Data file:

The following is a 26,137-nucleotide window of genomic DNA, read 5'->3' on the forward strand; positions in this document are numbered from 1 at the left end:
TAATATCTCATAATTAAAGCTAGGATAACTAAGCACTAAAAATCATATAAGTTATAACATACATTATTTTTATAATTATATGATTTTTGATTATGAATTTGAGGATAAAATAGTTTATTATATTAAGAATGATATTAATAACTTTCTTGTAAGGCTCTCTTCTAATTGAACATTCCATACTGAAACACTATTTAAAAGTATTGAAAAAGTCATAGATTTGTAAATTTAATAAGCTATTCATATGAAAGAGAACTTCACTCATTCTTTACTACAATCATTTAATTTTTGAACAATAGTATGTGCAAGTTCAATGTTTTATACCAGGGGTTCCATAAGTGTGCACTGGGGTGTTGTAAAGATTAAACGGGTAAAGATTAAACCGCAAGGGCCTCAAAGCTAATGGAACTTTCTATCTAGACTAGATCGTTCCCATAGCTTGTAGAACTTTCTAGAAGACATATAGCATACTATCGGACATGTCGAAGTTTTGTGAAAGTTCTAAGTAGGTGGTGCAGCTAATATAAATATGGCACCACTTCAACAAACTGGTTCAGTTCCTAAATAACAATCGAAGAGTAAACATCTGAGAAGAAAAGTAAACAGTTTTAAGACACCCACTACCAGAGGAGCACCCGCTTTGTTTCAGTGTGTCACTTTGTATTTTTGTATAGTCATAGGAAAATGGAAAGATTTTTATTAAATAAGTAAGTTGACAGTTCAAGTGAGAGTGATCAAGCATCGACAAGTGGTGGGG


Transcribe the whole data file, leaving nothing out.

The following is a 26,137-nucleotide window of genomic DNA, read 5'->3' on the forward strand; positions in this document are numbered from 1 at the left end:
TAATATCTCATAATTAAAGCTAGGATAACTAAGCACTAAAAATCATATAAGTTATAACATACATTATTTTTATAATTATATGATTTTTGATTATGAATTTGAGGATAAAATAGTTTATTATATTAAGAATGATATTAATAACTTTCTTGTAAGGCTCTCTTCTAATTGAACATTCCATACTGAAACACTATTTAAAAGTATTGAAAAAGTCATAGATTTGTAAATTTAATAAGCTATTCATATGAAAGAGAACTTCACTCATTCTTTACTACAATCATTTAATTTTTGAACAATAGTATGTGCAAGTTCAATGTTTTATACCAGGGGTTCCATAAGTGTGCACTGGGGTGTTGTAAAGATTAAACGGGTAAAGATTAAACCGCAAGGGCCTCAAAGCTAATGGAACTTTCTATCTAGACTAGATCGTTCCCATAGCTTGTAGAACTTTCTAGAAGACATATAGCATACTATCGGACATGTCGAAGTTTTGTGAAAGTTCTAAGTAGGTGGTGCAGCTAATATAAATATGGCACCACTTCAACAAACTGGTTCAGTTCCTAAATAACAATCGAAGAGTAAACATCTGAGAAGAAAAGTAAACAGTTTTAAGACACCCACTACCAGAGGAGCACCCGCTTTGTTTCAGTGTGTCACTTTGTATTTTTGTATAGTCATAGGAAAATGGAAAGATTTTTATTAAATAAGTAAGTTGACAGTTCAAGTGAGAGTGATCAAGCATCGACAAGTGGTGGGG